When I first saw a motorbike parked at the entryway of Chongqing University’s campus, piled high with packages and its owner barking into a cellphone, I assumed that he was lost and was seeking directions via phone. After hanging up, though, instead of getting on his bike and taking off, he picked up a package and, looking carefully at it, dialed another number and began having what sounded like a very similar conversation to the one he just had. In the meantime, a middle-aged man had walked up to the motorcyclist and, while still cradling his cellphone between his ear and shoulder and yelling into it, the motorcyclist handed the man a package and a clipboard and gestured for him to sign.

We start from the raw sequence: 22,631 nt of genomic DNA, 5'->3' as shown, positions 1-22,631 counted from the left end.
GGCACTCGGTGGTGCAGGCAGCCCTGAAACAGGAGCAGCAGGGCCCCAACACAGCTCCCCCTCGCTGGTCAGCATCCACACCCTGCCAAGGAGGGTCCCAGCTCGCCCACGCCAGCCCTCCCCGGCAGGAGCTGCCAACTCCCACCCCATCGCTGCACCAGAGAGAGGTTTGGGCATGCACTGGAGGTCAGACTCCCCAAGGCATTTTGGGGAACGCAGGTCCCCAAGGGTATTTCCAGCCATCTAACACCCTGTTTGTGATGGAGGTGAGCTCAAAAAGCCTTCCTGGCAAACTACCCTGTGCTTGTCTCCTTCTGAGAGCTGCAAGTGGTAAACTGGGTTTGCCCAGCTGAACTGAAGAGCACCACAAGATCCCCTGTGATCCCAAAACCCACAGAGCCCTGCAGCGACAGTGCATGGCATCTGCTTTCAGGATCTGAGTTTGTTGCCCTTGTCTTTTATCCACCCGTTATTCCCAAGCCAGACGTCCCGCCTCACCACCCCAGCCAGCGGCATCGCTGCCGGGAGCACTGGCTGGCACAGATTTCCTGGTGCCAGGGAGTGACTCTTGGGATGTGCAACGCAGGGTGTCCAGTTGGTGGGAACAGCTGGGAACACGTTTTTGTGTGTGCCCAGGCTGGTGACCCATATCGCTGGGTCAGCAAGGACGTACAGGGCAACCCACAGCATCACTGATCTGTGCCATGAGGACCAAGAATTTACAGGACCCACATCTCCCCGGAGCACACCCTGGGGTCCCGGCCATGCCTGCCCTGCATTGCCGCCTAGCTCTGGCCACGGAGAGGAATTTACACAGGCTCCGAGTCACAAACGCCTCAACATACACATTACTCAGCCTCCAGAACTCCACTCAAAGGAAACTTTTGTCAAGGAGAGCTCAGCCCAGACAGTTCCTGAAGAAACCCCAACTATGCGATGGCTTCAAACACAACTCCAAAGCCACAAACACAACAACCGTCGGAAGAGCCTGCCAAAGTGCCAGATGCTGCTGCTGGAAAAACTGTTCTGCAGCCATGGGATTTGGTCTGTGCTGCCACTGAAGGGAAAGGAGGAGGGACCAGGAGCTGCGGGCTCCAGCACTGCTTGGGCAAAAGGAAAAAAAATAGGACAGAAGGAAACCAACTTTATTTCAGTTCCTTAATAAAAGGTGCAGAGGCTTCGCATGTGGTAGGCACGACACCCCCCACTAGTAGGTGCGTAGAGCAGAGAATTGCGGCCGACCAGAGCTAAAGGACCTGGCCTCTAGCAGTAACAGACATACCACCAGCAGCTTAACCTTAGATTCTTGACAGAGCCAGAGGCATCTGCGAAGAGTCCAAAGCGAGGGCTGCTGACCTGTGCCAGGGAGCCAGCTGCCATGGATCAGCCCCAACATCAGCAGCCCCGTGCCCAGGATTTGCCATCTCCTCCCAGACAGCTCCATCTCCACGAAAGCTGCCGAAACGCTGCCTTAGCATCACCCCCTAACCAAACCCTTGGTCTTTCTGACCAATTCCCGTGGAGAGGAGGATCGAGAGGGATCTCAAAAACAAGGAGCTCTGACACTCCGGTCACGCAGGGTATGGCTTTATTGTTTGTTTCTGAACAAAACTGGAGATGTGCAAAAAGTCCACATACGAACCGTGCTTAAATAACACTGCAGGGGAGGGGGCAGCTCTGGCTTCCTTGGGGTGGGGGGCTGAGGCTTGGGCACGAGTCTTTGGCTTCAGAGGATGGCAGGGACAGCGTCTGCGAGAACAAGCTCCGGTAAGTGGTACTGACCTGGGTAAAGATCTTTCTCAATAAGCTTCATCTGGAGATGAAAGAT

I then realized that this is just how packages are delivered in these parts. Instead of one central package collection point, delivering to Chongqing University requires a mobile one. With a motorcycle, a cellphone, and area knowledge, the postal worker travels to multiple points across the campus and “sets up shop” – calling the phone numbers provided on the packages he has been tasked to deliver and guiding customers over the phone to his present location. The local Chongqing accent with which the driver speaks sounds quite distinct from the Mandarin I am familiar with, giving me pause before encouraging people in the US to send me packages. Seeing this system makes me wonder how a Chinese exchange student would react to the typical American college’s centralized mailbox system.
Zach Hyman is based in Chongqing as a U.S. Fulbright Fellow and is a regular contributor to CoLab Radio. He can be followed at squareinchanthro.com